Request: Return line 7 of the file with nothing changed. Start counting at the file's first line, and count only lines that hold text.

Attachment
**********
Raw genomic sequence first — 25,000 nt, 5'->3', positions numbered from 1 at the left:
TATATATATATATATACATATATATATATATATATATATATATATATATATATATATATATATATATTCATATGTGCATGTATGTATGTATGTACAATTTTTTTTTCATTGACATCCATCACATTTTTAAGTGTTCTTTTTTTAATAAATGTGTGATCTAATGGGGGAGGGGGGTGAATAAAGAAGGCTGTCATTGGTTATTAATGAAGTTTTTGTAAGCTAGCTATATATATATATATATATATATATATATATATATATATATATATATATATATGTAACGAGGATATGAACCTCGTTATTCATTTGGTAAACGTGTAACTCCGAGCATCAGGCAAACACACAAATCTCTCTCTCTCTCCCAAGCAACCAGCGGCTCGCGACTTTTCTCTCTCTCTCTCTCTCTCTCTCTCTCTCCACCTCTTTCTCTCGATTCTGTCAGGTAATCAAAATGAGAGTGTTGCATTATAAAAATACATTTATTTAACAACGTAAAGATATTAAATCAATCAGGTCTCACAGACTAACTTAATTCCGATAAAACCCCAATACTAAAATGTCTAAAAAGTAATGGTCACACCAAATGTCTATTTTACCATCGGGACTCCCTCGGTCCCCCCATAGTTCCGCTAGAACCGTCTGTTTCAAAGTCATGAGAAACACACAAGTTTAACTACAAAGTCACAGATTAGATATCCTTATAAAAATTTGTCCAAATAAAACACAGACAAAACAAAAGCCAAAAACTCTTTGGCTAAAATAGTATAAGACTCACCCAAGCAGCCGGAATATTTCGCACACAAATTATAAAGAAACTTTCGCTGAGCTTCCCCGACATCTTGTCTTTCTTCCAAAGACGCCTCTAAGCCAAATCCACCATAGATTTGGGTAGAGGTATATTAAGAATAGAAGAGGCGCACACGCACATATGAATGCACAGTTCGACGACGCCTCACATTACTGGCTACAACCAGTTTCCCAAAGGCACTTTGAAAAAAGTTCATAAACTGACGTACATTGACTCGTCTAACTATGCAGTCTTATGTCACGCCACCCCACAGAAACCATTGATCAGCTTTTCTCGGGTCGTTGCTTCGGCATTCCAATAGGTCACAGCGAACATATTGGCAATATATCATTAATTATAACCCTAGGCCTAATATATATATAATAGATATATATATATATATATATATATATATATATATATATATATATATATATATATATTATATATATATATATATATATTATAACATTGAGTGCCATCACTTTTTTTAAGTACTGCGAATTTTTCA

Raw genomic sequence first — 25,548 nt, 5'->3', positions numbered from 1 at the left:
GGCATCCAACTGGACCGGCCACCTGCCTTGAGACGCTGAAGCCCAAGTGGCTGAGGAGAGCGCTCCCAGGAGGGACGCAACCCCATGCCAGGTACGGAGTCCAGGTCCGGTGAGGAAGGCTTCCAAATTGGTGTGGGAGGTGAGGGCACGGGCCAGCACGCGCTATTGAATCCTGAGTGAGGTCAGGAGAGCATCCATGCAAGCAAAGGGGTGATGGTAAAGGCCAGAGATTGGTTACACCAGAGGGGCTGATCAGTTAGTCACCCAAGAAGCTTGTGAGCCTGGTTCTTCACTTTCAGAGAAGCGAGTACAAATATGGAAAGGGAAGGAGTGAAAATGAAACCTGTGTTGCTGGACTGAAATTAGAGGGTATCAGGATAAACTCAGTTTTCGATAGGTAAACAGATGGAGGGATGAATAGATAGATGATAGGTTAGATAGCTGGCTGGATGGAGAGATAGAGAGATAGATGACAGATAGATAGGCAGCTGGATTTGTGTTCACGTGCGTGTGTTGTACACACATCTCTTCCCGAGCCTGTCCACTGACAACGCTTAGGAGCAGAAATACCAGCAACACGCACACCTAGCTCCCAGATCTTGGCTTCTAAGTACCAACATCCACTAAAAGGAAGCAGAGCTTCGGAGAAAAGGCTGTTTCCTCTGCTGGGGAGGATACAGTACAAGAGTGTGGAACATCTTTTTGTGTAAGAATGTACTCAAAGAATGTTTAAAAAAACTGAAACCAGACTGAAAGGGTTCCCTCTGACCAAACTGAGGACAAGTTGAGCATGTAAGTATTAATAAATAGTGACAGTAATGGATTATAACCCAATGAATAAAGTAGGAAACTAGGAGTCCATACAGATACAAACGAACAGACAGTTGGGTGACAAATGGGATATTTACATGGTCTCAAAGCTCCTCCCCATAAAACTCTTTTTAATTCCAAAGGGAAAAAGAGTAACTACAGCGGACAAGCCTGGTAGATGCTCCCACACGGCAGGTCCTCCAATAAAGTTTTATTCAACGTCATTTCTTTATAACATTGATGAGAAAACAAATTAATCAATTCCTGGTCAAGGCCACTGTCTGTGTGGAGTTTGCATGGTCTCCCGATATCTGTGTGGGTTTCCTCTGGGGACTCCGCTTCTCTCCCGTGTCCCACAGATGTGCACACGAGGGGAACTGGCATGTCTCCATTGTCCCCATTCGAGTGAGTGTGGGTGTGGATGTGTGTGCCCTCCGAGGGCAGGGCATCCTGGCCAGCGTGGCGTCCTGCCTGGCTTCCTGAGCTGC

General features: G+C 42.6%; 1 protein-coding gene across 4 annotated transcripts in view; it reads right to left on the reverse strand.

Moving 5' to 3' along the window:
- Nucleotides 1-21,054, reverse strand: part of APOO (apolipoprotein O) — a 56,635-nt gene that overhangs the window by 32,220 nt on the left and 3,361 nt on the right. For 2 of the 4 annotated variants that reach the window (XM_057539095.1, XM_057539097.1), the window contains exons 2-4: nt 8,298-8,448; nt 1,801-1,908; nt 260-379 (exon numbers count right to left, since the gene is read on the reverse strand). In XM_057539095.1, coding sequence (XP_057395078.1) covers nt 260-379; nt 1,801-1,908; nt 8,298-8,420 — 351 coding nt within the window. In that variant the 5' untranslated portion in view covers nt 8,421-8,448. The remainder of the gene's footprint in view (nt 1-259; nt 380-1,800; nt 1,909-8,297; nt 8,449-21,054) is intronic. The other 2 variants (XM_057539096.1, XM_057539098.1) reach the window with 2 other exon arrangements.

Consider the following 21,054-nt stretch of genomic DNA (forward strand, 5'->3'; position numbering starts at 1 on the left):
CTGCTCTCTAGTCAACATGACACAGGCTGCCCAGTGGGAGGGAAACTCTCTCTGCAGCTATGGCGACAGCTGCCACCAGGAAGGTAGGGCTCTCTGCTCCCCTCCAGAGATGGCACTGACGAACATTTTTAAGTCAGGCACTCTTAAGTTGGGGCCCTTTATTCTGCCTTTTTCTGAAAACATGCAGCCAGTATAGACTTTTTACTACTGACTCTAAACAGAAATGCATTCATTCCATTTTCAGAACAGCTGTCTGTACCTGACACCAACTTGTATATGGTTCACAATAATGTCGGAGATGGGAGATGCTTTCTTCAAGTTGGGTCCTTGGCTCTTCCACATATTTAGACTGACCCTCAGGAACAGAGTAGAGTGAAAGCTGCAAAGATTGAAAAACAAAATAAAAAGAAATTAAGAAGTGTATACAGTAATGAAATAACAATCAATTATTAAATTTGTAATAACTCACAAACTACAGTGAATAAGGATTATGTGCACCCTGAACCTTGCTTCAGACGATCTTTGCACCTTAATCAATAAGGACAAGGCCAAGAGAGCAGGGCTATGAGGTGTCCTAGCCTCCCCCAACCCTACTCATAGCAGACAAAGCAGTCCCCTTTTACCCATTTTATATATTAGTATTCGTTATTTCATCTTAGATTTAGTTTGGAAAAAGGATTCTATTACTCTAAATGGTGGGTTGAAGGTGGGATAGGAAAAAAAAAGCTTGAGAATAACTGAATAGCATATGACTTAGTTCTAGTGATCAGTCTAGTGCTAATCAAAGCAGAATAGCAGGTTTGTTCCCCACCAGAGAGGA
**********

- Nucleotides 1-21,054, reverse strand: part of APOO (apolipoprotein O) — a 56,635-nt gene that overhangs the window by 32,220 nt on the left and 3,361 nt on the right. For 2 of the 4 annotated variants that reach the window (XM_057539095.1, XM_057539097.1), the window contains exons 2-4: nt 8,298-8,448; nt 1,801-1,908; nt 260-379 (exon numbers count right to left, since the gene is read on the reverse strand). In XM_057539095.1, coding sequence (XP_057395078.1) covers nt 260-379; nt 1,801-1,908; nt 8,298-8,420 — 351 coding nt within the window. In that variant the 5' untranslated portion in view covers nt 8,421-8,448. The remainder of the gene's footprint in view (nt 1-259; nt 380-1,800; nt 1,909-8,297; nt 8,449-21,054) is intronic. The other 2 variants (XM_057539096.1, XM_057539098.1) reach the window with 2 other exon arrangements.